This week at TreeHugger: Domino's wants to save on gas for the untold number of miles it clocks delivering pizzas to the hungry mouths of the world via its network of more than 8,000 franchised shops, and they're doing it with the all-electric Xebra. The residents of St. Louis Park, Minnesota, may be the first in the US to receive solar-powered, wireless Internet service. Speaking of solar, Motorola, Inc. has deployed the first-ever wind- and solar-powered cell network system to operate MTC Namibia's GSM cell site at Dordabis village in the Khomas region of Namibia. Lastly, not all TreeHuggers agree about the benefits of wearing bike helmets, but here's one you can't argue with: being alive after your head gets run over by a truck.

Domino's Pizza franchises in Las Vegas have been testing Zap Xebra electric vehicles for pie delivery. Part of a new pilot program, Domino's wants to lessen its carbon footprint and save on gas for the untold number of miles it clocks delivering pizzas to the hungry mouths of the world via its network of more than 8,000 franchised shops. The Xebra is a three-wheeled, all-electric city car (40 mph maximum speed—probably a good thing in this case), that can charge off of a typical 110 Volt outlet. We're waiting for word on how widespread the use of EVs will be by "the recognized world leader in pizza delivery."

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The residents of St. Louis Park, Minnesota, may be the first in the US to receive solar-powered, wireless Internet service. The service, run by the city, will require about 400 poles with solar panels attached to operate the Wi-Fi network. Of course, some folks are worried that these poles will have an ugly side effect: They might be placed in their lawn, or in line their with picture window. The city is working with residents to minimize these effects. The low-tech solution—painting the silver poles brown—has already been approved. You know, to look kind of like a tree (wink, wink). The service is expected to start next fall; customers would pay monthly fees between $15 to $20 depending on the level of service.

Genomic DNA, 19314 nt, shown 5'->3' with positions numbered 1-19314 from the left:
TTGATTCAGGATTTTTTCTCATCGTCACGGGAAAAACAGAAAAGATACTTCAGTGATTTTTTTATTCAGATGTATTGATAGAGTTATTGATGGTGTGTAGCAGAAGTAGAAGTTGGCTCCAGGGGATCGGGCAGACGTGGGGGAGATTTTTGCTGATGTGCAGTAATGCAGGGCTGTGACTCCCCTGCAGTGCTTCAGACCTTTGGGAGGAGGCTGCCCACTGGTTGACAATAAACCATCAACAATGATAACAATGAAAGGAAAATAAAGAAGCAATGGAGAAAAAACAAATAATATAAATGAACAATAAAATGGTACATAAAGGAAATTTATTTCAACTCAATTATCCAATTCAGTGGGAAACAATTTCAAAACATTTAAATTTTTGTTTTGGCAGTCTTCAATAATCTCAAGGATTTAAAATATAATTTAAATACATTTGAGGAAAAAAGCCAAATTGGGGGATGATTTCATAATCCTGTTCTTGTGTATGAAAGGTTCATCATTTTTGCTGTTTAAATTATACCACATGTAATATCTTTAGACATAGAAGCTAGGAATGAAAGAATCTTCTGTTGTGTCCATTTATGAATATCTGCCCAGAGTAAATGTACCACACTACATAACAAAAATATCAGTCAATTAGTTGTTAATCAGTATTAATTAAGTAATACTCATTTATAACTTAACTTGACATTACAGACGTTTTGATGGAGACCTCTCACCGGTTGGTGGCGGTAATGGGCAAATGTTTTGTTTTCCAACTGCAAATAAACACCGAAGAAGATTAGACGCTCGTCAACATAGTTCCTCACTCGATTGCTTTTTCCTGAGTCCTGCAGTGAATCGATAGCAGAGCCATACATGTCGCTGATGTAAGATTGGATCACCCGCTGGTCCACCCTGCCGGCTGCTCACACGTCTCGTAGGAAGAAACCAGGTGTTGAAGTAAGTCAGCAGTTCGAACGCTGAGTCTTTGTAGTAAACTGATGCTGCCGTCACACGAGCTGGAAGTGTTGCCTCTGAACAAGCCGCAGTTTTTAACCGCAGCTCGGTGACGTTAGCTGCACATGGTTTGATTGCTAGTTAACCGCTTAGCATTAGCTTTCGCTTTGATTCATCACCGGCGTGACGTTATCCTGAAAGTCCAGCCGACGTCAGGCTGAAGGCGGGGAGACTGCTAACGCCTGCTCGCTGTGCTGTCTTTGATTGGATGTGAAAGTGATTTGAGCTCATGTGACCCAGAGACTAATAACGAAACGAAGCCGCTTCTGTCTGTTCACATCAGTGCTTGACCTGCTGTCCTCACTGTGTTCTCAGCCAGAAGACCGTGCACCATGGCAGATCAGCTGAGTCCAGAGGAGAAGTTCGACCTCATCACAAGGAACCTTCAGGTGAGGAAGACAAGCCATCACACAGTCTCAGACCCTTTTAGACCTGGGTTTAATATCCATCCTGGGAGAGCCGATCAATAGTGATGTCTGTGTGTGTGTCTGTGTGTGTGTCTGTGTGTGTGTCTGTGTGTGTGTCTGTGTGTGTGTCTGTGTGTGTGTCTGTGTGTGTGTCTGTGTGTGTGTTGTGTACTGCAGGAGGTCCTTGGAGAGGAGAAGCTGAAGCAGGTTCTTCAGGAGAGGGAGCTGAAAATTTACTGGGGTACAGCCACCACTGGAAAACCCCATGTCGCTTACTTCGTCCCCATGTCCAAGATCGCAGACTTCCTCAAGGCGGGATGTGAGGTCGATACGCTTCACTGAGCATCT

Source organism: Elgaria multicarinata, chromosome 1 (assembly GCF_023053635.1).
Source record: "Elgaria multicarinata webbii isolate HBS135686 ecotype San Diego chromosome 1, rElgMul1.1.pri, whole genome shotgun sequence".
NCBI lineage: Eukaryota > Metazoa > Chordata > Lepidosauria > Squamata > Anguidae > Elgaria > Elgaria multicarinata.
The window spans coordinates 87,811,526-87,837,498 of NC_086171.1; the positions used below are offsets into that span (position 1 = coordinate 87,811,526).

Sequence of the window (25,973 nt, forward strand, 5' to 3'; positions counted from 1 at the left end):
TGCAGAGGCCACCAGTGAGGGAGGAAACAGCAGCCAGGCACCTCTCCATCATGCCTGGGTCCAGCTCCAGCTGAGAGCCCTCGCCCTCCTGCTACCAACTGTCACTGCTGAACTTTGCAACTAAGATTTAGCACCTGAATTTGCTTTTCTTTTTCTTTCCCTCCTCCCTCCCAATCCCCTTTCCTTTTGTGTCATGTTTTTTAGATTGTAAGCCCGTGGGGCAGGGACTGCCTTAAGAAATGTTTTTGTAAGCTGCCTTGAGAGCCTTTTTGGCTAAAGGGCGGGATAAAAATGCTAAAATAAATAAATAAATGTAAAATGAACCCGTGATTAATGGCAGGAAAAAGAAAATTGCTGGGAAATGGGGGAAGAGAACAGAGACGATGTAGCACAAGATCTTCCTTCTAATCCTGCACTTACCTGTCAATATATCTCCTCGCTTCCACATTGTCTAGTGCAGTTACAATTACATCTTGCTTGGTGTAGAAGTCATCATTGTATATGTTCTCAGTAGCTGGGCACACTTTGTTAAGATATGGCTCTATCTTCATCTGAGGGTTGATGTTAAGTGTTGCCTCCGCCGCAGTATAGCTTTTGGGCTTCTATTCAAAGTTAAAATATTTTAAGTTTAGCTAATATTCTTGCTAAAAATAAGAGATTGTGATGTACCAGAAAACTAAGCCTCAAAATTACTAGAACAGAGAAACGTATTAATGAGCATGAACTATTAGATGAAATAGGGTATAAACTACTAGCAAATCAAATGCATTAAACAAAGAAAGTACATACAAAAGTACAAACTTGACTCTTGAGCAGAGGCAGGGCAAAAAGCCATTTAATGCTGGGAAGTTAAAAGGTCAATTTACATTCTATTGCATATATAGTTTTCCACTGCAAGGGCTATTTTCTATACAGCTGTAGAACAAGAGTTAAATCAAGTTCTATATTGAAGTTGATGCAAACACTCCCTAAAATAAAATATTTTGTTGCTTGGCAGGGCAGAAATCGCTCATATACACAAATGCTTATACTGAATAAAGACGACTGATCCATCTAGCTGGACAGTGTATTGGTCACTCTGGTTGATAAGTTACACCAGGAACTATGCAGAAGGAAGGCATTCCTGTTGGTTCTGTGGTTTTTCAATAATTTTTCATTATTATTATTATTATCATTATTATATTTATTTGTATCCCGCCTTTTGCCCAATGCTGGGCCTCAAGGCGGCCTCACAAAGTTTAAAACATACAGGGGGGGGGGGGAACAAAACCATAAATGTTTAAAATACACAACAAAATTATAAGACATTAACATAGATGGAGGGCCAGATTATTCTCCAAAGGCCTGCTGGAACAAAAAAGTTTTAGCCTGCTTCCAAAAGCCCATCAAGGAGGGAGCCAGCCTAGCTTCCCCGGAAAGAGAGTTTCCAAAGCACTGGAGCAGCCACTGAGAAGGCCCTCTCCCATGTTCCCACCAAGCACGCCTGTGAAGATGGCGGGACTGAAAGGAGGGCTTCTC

Motorola, Inc. has deployed the world's first wind- and solar-powered cell system, to operate MTC Namibia's GSM cell site at Dordabis village in the Khomas region of Namibia. The trial with MTC Namibia supports the African operator's strategy for increased voice and data service coverage in rural areas of Namibia. By incorporating renewable energy solutions into communication networks, Motorola is trialing this solution as a feasible option for operators instead of utilizing costly fuel generators or waiting long periods for a mains grid connection. Motorola has been working with the GSM Association on this project, which was announced at 3GSM Barcelona in February of this year.

Lastly, while the subject of the benefits of wearing bike helmets have created some heated arguments before, no one can argue with the benefit of being alive after your head gets run over by a truck, as Ryan Lipscomb of Madison, Wisconsin, recently discovered. "I didn't see it coming, but I sure felt it roll over my head. It feels really strange to have a truck run over your head." Well said.

TreeHugger's EcoModo column appears every Tuesday on Gizmodo.